steak fajitas

This past fall we split an order of a quarter steer with a friend of mine. The animal was organic, grass-fed, and lived on a farm not far from Madison. It's good meat. Since I didn't eat meat regularly as an adult until I got pregnant with Daniel (I craved protein and it never let up!), I am pretty clueless as to how to cook it. Ground beef isn't so difficult (taco meat, hamburgers), but we have all these roasts and steaks that take actual culinary skill to prepare. My mom's coming up for a week next month, and I'm hoping we can do a roast together so I can learn how to do that. But steaks? I'm not a big fan of steak, never have been, and I know that they can be tricky to get right. I tend to be paranoid about undercooked meat, so if I tried to cook a steak, it would probably be completely overdone and tough and, frankly, a waste of time and good meat.

When meat is cut up into little pieces, I find it much less intimidating. When it's combined with other things like vegetables, I find it much more appetizing. Thus, I've come up with one solution to this particular problem: steak fajitas. They can be rather labor-intensive to prepare, but they're so delicious, they're worth the effort.

First of all, I make my own tortillas. I think I've posted this recipe before, but that was a long while ago, so you get it again. Once you make your own tortillas, it's awfully hard to go back. If you live in Chicago or New York or someplace with lots of Hispanic/Latino markets with fresh, cheap tortillas, consider yourself lucky. Madison is not such a place, so I make my own.

Flour Tortillas (1 recipe makes about 16 flatbreads; I usually do half for me and Stu)
4 cups flour (can sub up to half with whole wheat)
1.5 tsp salt
1.5 tsp baking powder
Cut in:
1 stick unsalted butter OR 1/2 cup shortening OR 1/2 cup lard
Add and knead just for a minute or so:
1 and 1/4 cup warm water, more if the dough is dry, less if it's sticky
Cover and let rest for an hour or so.
Divide dough into 12-16 balls of equal size, depending on how big you want the tortillas to be. Heat a cast iron skillet* over medium heat. Do not add oil; the skillet should be seasoned, but dry. One at a time, roll the balls into flat rounds. To cook, place the tortilla on the hot pan, flip after 10 seconds, flip again after about 30 seconds, then remove when it starts to brown, but not smoke.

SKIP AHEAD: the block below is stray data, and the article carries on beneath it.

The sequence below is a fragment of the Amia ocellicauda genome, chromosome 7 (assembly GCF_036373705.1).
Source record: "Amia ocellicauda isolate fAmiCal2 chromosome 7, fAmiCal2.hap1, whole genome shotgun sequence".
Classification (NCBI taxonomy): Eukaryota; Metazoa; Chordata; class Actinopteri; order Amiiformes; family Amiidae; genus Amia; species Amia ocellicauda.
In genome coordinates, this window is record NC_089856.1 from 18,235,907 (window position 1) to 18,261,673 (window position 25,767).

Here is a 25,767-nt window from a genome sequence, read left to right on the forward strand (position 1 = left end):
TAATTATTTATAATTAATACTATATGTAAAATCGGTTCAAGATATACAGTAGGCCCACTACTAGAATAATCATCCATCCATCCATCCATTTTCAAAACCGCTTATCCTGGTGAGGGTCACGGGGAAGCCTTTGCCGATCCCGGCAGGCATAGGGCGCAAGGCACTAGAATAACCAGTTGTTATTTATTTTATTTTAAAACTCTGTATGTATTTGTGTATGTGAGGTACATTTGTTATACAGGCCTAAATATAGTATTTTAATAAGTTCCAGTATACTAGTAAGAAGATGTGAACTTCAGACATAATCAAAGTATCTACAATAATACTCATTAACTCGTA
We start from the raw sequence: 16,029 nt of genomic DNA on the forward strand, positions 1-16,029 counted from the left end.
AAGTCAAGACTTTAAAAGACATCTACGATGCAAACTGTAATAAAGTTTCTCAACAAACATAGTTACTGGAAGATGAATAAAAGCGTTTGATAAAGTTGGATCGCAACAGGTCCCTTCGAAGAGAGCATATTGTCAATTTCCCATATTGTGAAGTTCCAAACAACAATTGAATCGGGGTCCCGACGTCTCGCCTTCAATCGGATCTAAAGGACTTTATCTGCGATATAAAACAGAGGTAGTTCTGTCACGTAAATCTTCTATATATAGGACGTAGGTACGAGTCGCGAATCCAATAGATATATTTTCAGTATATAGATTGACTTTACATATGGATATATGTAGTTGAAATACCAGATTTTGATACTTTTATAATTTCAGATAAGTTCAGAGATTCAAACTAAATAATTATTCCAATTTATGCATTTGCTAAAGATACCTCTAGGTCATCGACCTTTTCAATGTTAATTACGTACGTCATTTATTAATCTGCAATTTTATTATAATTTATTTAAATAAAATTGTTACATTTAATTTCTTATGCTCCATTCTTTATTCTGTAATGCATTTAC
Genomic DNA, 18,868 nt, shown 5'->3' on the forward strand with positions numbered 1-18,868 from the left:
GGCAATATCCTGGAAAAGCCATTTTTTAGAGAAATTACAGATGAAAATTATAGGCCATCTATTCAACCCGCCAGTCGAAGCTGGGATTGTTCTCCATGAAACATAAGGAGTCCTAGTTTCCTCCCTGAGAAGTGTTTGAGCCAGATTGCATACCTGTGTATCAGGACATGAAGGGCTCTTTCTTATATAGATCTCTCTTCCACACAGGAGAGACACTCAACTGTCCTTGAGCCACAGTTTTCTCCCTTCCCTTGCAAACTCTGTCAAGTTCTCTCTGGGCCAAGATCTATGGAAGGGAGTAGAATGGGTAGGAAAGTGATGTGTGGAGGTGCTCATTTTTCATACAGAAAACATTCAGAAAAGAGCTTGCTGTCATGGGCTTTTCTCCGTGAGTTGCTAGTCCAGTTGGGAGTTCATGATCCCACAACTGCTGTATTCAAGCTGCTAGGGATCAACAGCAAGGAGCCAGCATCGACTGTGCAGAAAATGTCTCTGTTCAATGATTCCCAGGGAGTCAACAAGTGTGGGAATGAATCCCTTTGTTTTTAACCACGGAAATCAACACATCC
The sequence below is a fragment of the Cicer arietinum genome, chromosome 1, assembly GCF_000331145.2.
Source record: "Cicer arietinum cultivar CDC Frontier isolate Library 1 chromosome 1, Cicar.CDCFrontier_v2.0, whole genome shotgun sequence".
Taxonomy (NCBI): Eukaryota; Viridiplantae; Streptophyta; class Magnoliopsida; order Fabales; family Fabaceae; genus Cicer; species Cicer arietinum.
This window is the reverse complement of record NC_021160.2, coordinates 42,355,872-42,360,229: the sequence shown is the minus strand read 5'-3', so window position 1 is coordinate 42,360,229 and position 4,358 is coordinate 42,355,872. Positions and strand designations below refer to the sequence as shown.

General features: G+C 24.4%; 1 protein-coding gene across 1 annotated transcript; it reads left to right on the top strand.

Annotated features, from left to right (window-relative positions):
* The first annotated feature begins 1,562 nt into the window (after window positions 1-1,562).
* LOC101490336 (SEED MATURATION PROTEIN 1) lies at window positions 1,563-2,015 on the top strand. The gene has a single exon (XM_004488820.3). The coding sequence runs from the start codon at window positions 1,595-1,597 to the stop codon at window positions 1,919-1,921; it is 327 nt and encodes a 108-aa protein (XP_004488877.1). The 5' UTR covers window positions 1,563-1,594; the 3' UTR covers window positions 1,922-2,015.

Steak filling
Slice 1 medium onion, 1 green or bell pepper, and 1-2 cloves of garlic, mix with 2 T. fajita seasoning (Penzey's is good) or 1 T. chili powder and set aside in a bowl.
Slice a steak of your choosing (I've used tenderloin, porterhouse, and sirloin because I really don't know the difference...) into very thin slices. Sprinkle with fajita seasoning or chili powder, then add to a very hot cast iron skillet with a little oil and stir fry 1-2 minutes, or until pieces are browned through. Remove meat from heat and save in a bowl. Turn heat to medium and sauté vegetable mixture 3-5 minutes, or until onions are clear. Add meat and stir until everything's heated through.

Wrap the filling in tortillas with any or all of the following:
chopped lettuce
chopped tomatoes
sour cream
shredded cheese (jack, queso fresco, etc)
avocado or guacamole

I can eat these until, well, until the cows come home.

*If you don't have a cast iron skillet, get one. Lodge is a good brand and you can get an 8" skillet for, like, 20 bucks. Regular non-stick could do in a pinch, but it's far, far inferior. Plus, dude, teflon kills birds if it gets too hot. You don't want to mess with that.


Becca said…
I would highly recommend visiting Good Eats Fan Page, and look for the transcripts of anything cow related. Alton Brown does a great job breaking down the different types of beef cuts, how best to cook them, and sharing the differences about the various cuts and WHY you cook them a particular way. My mom was one of those who would "braise" every cut (i.e. boil it in a pan of water until it was a hockey puck) and insisted on well-done for every steak. I learned how to handle beef from Alton.

I have a beef stroganoff recipe I make using sirloin, if you're interested.
Suze said…
Sure, Becca. You could post it on ROUS...and thanks for the tip on cooking beef! I've got plenty of books with instructions, but I think video or hands-on would be better.
Strangeite said…
Along with Becca, I can't recommend enough the mighty Alton Brown. His receipe for cooking a steak is by far the best method.

Put a cast iron skillet into a cold oven and turn it on to 500 degrees. Once the oven reaches temperature pull the skillet out and place it upon the burner set to high. Put your steak in. Let it sit for 30 seconds. DO NOT TOUCH!! Flip it and let it cook for 30 more seconds. DO NOT TOUCH!!! Remove from heat and place into the 500 degree oven. Cook for 2 minutes. Flip steak. Cook for 2 more minutes.

You will have a perfectly cooked medium rare steak with the most beautiful sear you will ever see. For medium add 1 minute to each side in the oven.

Only a sado masochist would cook a steak past medium.
Animal said…
Yum! Uh...when's dinner?
Becca said…
I forgot to say earlier that I am a big believer in cast iron. I have two 10" skillets, and I got a cast-iron two burner griddle for Christmas. I've used it almost every day since!
Mrs. Allroro said…
I very much enjoyed your joke at the end of this post, Suze.

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